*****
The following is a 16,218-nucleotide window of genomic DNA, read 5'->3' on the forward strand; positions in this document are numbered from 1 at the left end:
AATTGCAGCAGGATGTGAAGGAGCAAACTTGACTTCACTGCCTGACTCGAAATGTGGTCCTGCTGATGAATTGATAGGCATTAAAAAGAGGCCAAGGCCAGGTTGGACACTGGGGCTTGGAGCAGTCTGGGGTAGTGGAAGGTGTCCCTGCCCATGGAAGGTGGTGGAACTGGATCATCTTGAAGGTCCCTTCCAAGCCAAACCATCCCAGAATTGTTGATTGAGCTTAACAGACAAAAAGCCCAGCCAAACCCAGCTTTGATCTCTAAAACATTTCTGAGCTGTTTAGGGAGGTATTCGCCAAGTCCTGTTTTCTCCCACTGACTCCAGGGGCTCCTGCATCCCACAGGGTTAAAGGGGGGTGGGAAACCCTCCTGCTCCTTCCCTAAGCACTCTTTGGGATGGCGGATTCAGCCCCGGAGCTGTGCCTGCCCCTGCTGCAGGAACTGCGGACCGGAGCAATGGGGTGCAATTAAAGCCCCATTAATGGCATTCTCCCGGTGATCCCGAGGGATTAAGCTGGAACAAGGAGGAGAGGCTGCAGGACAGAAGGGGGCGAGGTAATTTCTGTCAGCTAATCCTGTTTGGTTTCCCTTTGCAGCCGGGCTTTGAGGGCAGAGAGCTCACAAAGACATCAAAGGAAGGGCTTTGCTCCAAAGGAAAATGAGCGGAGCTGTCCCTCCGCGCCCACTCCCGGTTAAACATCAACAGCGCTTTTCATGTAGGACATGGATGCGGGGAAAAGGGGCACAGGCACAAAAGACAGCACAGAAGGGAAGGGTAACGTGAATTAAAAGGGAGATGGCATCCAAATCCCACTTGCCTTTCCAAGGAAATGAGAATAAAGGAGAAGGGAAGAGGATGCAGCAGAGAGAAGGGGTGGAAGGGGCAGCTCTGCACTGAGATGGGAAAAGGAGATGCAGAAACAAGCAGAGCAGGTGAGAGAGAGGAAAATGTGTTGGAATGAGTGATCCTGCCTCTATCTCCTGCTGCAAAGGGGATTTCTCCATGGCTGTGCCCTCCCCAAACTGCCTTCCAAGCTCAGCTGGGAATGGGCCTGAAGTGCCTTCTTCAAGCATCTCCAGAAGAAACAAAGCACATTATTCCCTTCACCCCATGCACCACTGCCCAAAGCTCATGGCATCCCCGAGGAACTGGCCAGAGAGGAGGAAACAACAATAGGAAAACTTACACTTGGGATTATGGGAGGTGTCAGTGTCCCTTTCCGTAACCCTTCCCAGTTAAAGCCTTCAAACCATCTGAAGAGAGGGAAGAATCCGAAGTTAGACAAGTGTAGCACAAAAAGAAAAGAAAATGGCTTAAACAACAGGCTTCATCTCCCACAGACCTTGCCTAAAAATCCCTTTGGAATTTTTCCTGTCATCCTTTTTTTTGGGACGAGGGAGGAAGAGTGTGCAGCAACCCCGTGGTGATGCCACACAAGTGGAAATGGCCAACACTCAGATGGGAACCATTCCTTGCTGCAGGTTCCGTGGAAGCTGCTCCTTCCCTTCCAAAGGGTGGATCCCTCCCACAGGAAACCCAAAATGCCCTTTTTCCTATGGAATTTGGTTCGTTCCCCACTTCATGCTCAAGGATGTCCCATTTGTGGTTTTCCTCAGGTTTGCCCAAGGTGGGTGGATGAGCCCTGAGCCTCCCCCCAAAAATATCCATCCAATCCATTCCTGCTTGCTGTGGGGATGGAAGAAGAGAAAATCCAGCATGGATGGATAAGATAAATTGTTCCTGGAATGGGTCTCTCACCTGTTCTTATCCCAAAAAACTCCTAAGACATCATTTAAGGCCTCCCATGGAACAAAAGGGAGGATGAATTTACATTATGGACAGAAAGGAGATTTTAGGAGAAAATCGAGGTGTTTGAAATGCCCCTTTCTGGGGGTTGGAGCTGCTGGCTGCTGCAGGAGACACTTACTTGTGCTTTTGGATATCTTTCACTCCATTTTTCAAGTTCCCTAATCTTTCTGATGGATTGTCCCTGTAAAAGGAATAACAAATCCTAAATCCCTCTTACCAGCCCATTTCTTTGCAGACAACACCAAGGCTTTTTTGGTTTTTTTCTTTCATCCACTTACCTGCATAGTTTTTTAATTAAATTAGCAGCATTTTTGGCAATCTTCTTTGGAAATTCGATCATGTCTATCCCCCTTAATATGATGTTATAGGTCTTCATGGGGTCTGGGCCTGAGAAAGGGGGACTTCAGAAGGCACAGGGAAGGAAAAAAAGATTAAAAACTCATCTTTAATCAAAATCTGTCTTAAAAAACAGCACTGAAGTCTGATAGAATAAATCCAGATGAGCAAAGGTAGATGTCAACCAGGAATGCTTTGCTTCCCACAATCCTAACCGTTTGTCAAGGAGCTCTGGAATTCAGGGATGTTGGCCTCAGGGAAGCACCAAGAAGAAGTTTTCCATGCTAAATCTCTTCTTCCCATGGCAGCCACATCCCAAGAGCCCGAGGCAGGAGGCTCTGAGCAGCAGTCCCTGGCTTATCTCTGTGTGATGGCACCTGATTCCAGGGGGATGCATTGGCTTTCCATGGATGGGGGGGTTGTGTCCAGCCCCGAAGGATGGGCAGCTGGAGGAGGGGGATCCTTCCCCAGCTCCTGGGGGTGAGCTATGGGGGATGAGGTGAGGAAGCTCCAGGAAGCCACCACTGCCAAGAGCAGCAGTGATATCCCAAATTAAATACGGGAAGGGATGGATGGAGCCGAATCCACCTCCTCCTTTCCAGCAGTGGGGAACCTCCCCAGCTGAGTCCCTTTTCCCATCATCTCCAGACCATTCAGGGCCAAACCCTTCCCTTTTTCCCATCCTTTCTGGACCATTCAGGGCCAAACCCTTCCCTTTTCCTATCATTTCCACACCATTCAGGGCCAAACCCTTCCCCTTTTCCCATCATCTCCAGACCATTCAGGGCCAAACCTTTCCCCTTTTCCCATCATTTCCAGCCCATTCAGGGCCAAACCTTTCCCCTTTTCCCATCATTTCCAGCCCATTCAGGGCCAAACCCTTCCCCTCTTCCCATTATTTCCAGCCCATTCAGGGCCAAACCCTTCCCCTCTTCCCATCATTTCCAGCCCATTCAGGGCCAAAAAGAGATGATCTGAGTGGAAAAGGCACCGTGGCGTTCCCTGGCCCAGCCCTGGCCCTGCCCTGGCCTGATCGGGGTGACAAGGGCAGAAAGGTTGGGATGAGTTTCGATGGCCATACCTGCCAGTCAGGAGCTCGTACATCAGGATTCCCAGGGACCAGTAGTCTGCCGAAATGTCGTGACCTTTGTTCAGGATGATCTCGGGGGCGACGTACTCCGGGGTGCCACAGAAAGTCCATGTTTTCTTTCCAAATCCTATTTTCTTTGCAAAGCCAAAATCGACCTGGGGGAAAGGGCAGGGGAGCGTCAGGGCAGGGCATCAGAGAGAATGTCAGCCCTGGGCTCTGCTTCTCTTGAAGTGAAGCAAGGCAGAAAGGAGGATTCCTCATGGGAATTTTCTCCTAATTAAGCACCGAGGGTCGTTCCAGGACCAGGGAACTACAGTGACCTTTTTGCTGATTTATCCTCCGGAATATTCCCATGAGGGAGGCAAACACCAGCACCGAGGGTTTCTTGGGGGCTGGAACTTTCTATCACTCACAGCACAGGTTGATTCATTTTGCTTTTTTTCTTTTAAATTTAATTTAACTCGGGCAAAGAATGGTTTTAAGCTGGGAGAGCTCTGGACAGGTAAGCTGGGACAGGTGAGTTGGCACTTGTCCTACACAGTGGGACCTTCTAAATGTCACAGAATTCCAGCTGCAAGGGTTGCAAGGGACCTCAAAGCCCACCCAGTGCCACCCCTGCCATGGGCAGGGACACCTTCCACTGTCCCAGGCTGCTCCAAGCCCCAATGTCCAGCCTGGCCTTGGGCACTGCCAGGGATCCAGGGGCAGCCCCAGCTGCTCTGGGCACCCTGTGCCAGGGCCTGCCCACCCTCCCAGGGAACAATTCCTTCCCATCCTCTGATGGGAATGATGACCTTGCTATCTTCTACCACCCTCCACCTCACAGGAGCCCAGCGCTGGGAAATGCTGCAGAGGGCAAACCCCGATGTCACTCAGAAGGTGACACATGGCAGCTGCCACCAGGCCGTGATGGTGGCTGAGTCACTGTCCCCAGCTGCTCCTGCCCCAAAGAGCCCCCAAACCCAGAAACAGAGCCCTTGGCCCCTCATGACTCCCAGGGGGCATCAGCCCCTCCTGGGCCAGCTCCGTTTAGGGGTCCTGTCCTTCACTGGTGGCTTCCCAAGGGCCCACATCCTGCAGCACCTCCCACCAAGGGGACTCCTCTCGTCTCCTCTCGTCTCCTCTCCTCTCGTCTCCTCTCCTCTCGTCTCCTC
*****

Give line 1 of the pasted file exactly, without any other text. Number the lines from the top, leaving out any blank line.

The following is a 16,218-nucleotide window of genomic DNA, read 5'->3' on the forward strand; positions in this document are numbered from 1 at the left end: